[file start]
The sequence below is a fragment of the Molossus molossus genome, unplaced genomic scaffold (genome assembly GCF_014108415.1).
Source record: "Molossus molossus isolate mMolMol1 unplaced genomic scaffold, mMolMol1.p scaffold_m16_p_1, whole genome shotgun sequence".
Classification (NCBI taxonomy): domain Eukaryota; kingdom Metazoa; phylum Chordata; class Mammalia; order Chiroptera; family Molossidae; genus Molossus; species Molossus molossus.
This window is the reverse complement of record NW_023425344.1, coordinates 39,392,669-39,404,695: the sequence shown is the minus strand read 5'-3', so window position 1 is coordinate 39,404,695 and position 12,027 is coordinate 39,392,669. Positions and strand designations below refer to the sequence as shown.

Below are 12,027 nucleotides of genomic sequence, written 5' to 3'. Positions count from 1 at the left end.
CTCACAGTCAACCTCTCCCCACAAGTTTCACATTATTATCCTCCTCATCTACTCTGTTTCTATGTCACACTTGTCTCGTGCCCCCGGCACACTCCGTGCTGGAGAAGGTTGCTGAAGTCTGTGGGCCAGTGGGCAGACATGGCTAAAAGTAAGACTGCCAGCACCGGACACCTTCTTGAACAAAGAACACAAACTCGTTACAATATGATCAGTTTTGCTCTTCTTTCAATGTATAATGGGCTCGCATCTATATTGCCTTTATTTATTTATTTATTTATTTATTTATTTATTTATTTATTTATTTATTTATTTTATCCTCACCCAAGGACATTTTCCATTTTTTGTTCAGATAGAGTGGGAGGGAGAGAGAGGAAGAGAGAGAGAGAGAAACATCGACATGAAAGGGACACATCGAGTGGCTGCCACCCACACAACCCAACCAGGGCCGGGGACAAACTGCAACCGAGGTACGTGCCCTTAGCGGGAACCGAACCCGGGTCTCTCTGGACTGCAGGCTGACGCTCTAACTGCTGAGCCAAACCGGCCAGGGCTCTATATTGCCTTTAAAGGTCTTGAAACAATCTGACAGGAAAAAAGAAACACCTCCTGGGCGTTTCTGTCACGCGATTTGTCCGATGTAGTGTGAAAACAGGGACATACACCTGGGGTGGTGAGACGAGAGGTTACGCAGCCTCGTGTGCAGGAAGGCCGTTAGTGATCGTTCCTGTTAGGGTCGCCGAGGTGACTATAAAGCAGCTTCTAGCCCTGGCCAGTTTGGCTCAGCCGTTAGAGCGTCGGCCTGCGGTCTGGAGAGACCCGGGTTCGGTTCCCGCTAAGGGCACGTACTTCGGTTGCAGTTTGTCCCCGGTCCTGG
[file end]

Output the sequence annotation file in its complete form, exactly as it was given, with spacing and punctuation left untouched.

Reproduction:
The sequence below is a fragment of the Molossus molossus genome, unplaced genomic scaffold (genome assembly GCF_014108415.1).
Source record: "Molossus molossus isolate mMolMol1 unplaced genomic scaffold, mMolMol1.p scaffold_m16_p_1, whole genome shotgun sequence".
Classification (NCBI taxonomy): domain Eukaryota; kingdom Metazoa; phylum Chordata; class Mammalia; order Chiroptera; family Molossidae; genus Molossus; species Molossus molossus.
This window is the reverse complement of record NW_023425344.1, coordinates 39,392,669-39,404,695: the sequence shown is the minus strand read 5'-3', so window position 1 is coordinate 39,404,695 and position 12,027 is coordinate 39,392,669. Positions and strand designations below refer to the sequence as shown.

Below are 12,027 nucleotides of genomic sequence, written 5' to 3'. Positions count from 1 at the left end.
CTCACAGTCAACCTCTCCCCACAAGTTTCACATTATTATCCTCCTCATCTACTCTGTTTCTATGTCACACTTGTCTCGTGCCCCCGGCACACTCCGTGCTGGAGAAGGTTGCTGAAGTCTGTGGGCCAGTGGGCAGACATGGCTAAAAGTAAGACTGCCAGCACCGGACACCTTCTTGAACAAAGAACACAAACTCGTTACAATATGATCAGTTTTGCTCTTCTTTCAATGTATAATGGGCTCGCATCTATATTGCCTTTATTTATTTATTTATTTATTTATTTATTTATTTATTTATTTATTTATTTATTTTATCCTCACCCAAGGACATTTTCCATTTTTTGTTCAGATAGAGTGGGAGGGAGAGAGAGGAAGAGAGAGAGAGAGAAACATCGACATGAAAGGGACACATCGAGTGGCTGCCACCCACACAACCCAACCAGGGCCGGGGACAAACTGCAACCGAGGTACGTGCCCTTAGCGGGAACCGAACCCGGGTCTCTCTGGACTGCAGGCTGACGCTCTAACTGCTGAGCCAAACCGGCCAGGGCTCTATATTGCCTTTAAAGGTCTTGAAACAATCTGACAGGAAAAAAGAAACACCTCCTGGGCGTTTCTGTCACGCGATTTGTCCGATGTAGTGTGAAAACAGGGACATACACCTGGGGTGGTGAGACGAGAGGTTACGCAGCCTCGTGTGCAGGAAGGCCGTTAGTGATCGTTCCTGTTAGGGTCGCCGAGGTGACTATAAAGCAGCTTCTAGCCCTGGCCAGTTTGGCTCAGCCGTTAGAGCGTCGGCCTGCGGTCTGGAGAGACCCGGGTTCGGTTCCCGCTAAGGGCACGTACTTCGGTTGCAGTTTGTCCCCGGTCCTGG